Data breaches are making shoppers more wary about providing payment and personal information to retail websites. Here are three ways retailers can minimize risk and increase customer comfort during the peak shopping season.

Michelle Fischer, chief customer officer, Kibo

Michelle Fischer, chief customer officer, Kibo

It’s no secret that—now more than ever—consumers are concerned about their security while they browse and shop online. And, who can blame them? In the past six months, a handful of leading brands – NeweggMacy’s, and Adidas among others – have reported consumer data breaches. Add to this the 30% spike in omnichannel fraud attempts during the holidays, and consumers become understandably wary as they head into the busiest shopping season of the year. In a 2017 Accenture report, 62% of holiday shoppers said they were concerned about online shopping security, and 30% said they would avoid brands that had recently experienced breaches.

To correct the disparity, not only should merchants ensure their security protocols comply with industry standards, but they should be talking about security with their customers early and often. As such, merchants need to make online security a top priority. But for the most part, sellers seem content with the status quo: According to technology researcher Forrester, e-commerce checkout and payments made the list of top 2018 priorities for just 5% of merchants. And despite the growth of mobile shopping, just 17% of merchants report having a mobile-specific fraud prevention strategy, according to payment firm Braintree.

To step up security efforts for the holidays, merchants should begin by considering the following three tips:

  • Ask vendors the right questions. Sellers should investigate whether their e-commerce and fulfillment platforms are Level 1 PCI compliant across touchpoints, including for mobile. The depth of third-party security integrations also deserves a close look. Available upgrades or updates should also be undertaken now to ensure any and all security patches are in place.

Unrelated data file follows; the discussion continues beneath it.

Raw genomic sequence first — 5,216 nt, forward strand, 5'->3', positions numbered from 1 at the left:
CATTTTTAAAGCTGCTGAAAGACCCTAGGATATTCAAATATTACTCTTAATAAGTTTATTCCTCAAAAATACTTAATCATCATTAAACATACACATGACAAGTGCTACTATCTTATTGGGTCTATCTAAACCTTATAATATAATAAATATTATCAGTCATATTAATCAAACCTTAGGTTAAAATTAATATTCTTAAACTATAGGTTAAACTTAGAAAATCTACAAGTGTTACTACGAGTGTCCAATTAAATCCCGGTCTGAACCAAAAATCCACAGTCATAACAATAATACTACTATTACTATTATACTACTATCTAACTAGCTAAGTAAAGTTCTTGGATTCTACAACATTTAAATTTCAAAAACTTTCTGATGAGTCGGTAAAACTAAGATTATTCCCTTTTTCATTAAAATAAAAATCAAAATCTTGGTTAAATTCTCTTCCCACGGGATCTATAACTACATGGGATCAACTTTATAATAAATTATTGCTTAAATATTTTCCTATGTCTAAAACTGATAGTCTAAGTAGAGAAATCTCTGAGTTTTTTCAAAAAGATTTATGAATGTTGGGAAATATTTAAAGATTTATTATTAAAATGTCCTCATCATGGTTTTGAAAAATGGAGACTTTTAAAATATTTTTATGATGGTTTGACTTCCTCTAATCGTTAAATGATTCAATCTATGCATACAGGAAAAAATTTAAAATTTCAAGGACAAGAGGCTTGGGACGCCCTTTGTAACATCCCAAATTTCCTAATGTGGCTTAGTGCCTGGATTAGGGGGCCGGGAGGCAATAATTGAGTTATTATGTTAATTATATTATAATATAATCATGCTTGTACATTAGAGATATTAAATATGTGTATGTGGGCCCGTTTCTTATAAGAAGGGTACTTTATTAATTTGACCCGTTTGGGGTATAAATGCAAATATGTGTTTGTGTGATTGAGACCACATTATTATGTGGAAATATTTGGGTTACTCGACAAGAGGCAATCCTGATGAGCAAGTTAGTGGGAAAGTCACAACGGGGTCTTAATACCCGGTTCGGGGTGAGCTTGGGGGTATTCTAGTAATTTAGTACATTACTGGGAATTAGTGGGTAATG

• Adopt best practices for customer-facing security features. Merchants should message data safety across all touchpoints with third-party certifications and links to privacy statements. Implementation of alternative payment methods enables shoppers to skip entry of credit card information. Sellers should also test their mobile presentations to ensure messaging remains prominent on smaller screens. A good example of this would be a company whose mobile site highlights “secure checkout” and prominently promotes alternative payments from the cart onwards.
  • Proactively establish customer service channels for fraud claims. Merchants should incorporate language on the customer service section of their site that explains how to dispute charges and purchases. They should also have plans on standby for reaching customers proactively in the event of a data breach.

This holiday season is going to be one for the books, and with US retail sales expected to increase by 4.1%, and US retail e-commerce spending expected to rise by 16.2%, 2018 may see some of the best growth rates in years. However, with all of this success comes greater threats to the security of your business and valuable customers. So, before the whirlwind that is the holidays hits your website, ask yourself—what steps are you taking to reassure shoppers about security this holiday season? How you answer this question may determine whether you’re on your customer’s naughty or nice list.


Kibo provides e-commerce technology and order-fulfillment services to online retailers.